And if you fail to make the argument convincingly, well, that will prove your point. You can’t lose.

Hello Good Sir,

I can’t say that I share all your views on this matter, but you definitely have some insights I haven’t thought about! There definitely have always been problems with universities, but their goals, for the most part I believe, have been to elevate individuals. Am I wrong? Napoleon didn’t go to Oxford. However, Oscar Wilde did, along with John Locke, Adam Smith, Thomas Hobbes, Percy Shelley, John Ruskin, Matthew Arnold, William Drayton (an american revolutionary), Lewis Carol, Erasmus–the line goes on and on. Patriarchal elites might have been favored in past centuries, for good reason—traditions that helped hold society together. However, my birth and American rearing might prove to show that the type of elitism one ought to want is where everyone is to become elite. The relevant state “propaganda”, you so mentioned, I will get from Thomas Jefferson, a graduate from the College of William and Mary:

Convinced that the people are the only safe depositories of they own liberty, and that they are no safe unless enlightened to a certain degree, I have looked on our present state of liberty as a short-lived possession unless the mass of the people could be informed to a certain degree.

Thomas Jefferson, along with legions of others, would want us to be aware of universal principles. Here he is stating that, in order to defend these principles, a free people ought to be prepared: They ought to know of these principle; where they came from; and finally, why we’ve adopted them. These principles, they believe, would have been right even if they lost the revolutionary war. In that case, they would still have remained in waiting for others to rediscover a lost path. In certain respects, we are a safe, and our knowledge is the key to safe-guarding our liberty and the state from degeneration. Knowledge helps us guard against sophistical speeches and lies from politicians; there is something dangerous with rolling with the punches. We ought to have deep resentment when our leaders lie to us because it takes away our very freedom, I mean that quite literally!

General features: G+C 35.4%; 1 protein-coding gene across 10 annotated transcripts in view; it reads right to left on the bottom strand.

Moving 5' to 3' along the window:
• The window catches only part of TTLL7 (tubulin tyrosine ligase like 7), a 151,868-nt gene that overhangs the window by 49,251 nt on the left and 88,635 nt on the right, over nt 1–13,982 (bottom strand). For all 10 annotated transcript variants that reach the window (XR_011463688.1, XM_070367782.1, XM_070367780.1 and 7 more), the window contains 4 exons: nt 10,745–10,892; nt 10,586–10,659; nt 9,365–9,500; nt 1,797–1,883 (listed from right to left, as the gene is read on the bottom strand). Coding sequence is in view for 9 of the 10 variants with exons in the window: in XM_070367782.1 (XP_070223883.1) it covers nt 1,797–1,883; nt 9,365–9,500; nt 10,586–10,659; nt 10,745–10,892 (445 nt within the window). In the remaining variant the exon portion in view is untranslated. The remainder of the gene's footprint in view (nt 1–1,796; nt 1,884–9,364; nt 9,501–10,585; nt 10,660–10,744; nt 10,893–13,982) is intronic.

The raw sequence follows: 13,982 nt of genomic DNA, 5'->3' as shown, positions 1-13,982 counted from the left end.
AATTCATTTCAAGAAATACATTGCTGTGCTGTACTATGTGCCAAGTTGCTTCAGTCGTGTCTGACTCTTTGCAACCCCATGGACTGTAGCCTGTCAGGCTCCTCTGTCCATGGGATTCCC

The self-education of a man may show greater promise than any ignoramus. However, a solitary education limits the opportunities for coming into contact with other great ideas and perspectives. It’s when one rubs against an opposing view that one really starts to understand their own ideas. Nevertheless, I know individuals that are more than apt without a degree. Another person hinted at the internet as a source of a better education, but I would argue against that, too. The problem of selection and correction, on the internet, is a disaster. Quantity of information far exceeds quality. Can you recommend some good quality sites for me? :slight_smile:
Out of all the things to accuse Shakespeare of, patriarchal elitism is a strange one. Nor can I imagine how Euclid’s would be considered so. The best things ever said or written have endured to this day, and get added upon continually. Throwing them out, by putting a narrow stamp on such great works as merely enforcing patriarchal elitism, is going farther than I would ever want to go. Are there no classics you enjoy? Are there no classics that have had an influencing effect something you love? The books I speak about though are mostly dead white guys, and that does color the cultural paradigm of their time. I recognize your point, but there is more to Plato than just patriarchal elitism, isn’t there? :-k

As for the student loan bubble, I believe you to be right,there is one. What do you mean by the term “post-school education”? It sounds interesting. Can you elaborate on if this has anything to do with getting a job or preparation for anything else, besides the acquisition of knowledge. Thanks! :slight_smile: